Securities Litigation and Regulatory Enforcement Update

Skadden / Key Takeaways

Paul J. Lockwood Edward B. Micheletti Jenness E. Parker Lauren N. Rosenello

On October 6, 2020, Skadden held part two of our 13th annual “Securities Litigation and Regulatory Enforcement Update” webinar series. The webinar focused on emerging trends in Delaware law. The panelists were litigation practice leader Edward Micheletti, litigation partners Paul Lockwood and Jenness Parker, and litigation associate Lauren Rosenello.

The panelists discussed a number of important developments in Delaware corporate law in 2019 and 2020 and how the panelists believe those developments might impact future litigation. Specifically, the discussion focused on (i) recent trends concerning the application of Corwin1 and MFW 2, (ii) developments in the area of officer liability, (iii) the increasing importance of books and records demands and litigation under 8 Del. C. § 220, (iv) derivative cases regarding oversight liability and the increased focus on diversity and inclusion, and (v) a recent decision on federal forum provisions.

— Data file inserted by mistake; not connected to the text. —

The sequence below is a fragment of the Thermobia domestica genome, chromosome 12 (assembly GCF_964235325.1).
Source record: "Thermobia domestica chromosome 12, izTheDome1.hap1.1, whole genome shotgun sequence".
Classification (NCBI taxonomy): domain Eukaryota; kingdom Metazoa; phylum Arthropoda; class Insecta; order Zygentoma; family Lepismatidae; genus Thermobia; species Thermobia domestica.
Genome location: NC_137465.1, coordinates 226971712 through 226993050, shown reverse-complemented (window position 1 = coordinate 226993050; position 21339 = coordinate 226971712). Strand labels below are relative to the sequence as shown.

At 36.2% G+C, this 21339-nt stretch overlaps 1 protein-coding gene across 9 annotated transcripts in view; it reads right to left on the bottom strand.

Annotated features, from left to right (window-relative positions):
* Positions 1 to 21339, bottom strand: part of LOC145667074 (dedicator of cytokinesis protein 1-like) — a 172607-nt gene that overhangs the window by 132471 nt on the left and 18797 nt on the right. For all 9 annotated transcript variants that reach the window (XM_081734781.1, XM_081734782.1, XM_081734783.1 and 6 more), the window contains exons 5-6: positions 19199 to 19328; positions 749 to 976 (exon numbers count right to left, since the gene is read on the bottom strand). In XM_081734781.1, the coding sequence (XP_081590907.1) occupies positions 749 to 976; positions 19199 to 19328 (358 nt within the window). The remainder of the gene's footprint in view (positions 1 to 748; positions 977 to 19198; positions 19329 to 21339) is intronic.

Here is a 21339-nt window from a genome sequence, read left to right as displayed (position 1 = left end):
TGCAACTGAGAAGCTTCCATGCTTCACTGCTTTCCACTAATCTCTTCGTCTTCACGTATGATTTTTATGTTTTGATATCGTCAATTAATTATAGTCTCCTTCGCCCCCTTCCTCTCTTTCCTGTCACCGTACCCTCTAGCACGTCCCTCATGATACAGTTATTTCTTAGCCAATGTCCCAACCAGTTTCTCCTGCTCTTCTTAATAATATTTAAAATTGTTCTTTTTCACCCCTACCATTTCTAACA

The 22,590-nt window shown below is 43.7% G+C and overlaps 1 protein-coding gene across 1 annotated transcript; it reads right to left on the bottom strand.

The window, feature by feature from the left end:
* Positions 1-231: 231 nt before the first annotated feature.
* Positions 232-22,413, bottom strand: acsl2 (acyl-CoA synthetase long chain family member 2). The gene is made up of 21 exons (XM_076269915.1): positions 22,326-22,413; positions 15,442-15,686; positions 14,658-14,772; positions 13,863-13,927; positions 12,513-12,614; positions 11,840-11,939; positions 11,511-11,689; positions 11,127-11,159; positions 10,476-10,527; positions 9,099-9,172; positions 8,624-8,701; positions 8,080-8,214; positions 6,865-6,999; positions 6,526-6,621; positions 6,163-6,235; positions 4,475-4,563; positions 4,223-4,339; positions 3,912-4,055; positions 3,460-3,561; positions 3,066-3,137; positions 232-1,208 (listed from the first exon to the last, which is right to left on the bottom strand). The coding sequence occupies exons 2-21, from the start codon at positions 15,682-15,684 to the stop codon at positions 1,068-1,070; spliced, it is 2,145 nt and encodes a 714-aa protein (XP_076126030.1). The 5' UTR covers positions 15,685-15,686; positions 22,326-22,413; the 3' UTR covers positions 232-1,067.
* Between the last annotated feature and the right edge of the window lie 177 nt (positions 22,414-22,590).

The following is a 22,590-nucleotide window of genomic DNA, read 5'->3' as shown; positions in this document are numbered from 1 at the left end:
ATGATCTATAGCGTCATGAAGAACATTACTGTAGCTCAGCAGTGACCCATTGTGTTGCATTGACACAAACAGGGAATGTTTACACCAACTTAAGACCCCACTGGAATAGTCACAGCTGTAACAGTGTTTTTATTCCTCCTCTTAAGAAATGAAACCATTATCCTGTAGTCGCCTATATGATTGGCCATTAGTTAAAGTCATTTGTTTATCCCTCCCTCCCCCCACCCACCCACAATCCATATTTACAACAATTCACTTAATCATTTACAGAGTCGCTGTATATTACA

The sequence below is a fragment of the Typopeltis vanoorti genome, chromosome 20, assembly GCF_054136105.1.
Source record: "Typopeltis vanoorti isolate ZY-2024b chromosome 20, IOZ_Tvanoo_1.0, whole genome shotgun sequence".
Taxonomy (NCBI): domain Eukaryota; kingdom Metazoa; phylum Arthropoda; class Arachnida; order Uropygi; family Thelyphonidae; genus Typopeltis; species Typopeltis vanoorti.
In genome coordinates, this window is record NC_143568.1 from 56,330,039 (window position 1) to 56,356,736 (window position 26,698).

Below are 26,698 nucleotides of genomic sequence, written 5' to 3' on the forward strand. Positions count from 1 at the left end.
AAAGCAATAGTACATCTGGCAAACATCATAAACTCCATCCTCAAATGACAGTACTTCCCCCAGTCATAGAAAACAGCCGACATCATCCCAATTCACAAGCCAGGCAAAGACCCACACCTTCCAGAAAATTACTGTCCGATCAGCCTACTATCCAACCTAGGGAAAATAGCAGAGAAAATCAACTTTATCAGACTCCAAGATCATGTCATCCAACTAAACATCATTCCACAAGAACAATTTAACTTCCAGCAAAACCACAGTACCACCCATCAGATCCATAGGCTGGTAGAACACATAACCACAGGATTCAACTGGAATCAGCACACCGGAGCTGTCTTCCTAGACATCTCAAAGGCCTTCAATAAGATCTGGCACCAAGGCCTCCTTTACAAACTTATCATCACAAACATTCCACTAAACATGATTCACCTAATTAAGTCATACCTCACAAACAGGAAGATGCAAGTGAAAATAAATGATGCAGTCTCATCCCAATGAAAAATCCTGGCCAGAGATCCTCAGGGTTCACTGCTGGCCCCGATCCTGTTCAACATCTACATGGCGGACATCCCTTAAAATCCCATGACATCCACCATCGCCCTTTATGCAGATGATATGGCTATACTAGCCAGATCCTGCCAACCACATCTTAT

Below are high-level takeaways on each topic.


When a Corwin defense is raised, the Delaware courts continue to closely scrutinize the adequacy of disclosures to determine whether the stockholders were fully informed. The panelists discussed three Court of Chancery decisions from 2020 where the court addressed Corwin defenses. In each case, the court found material disclosure violations precluded the application of Corwin. This trend has underscored the need for defendants to raise traditional defenses to breach of fiduciary duty claims in addition to a Corwin defense. In recent cases, the court has been open to bypassing Corwin and dismissing complaints on alternative grounds.

Additionally, because pre-closing injunctions challenging proxy disclosures are now rare, the burden to comply with disclosure obligations (and to ensure a defensible disclosure has issued to stockholders) has to be self-imposed before a stockholder vote, to best position a Corwin defense in post-closing litigation.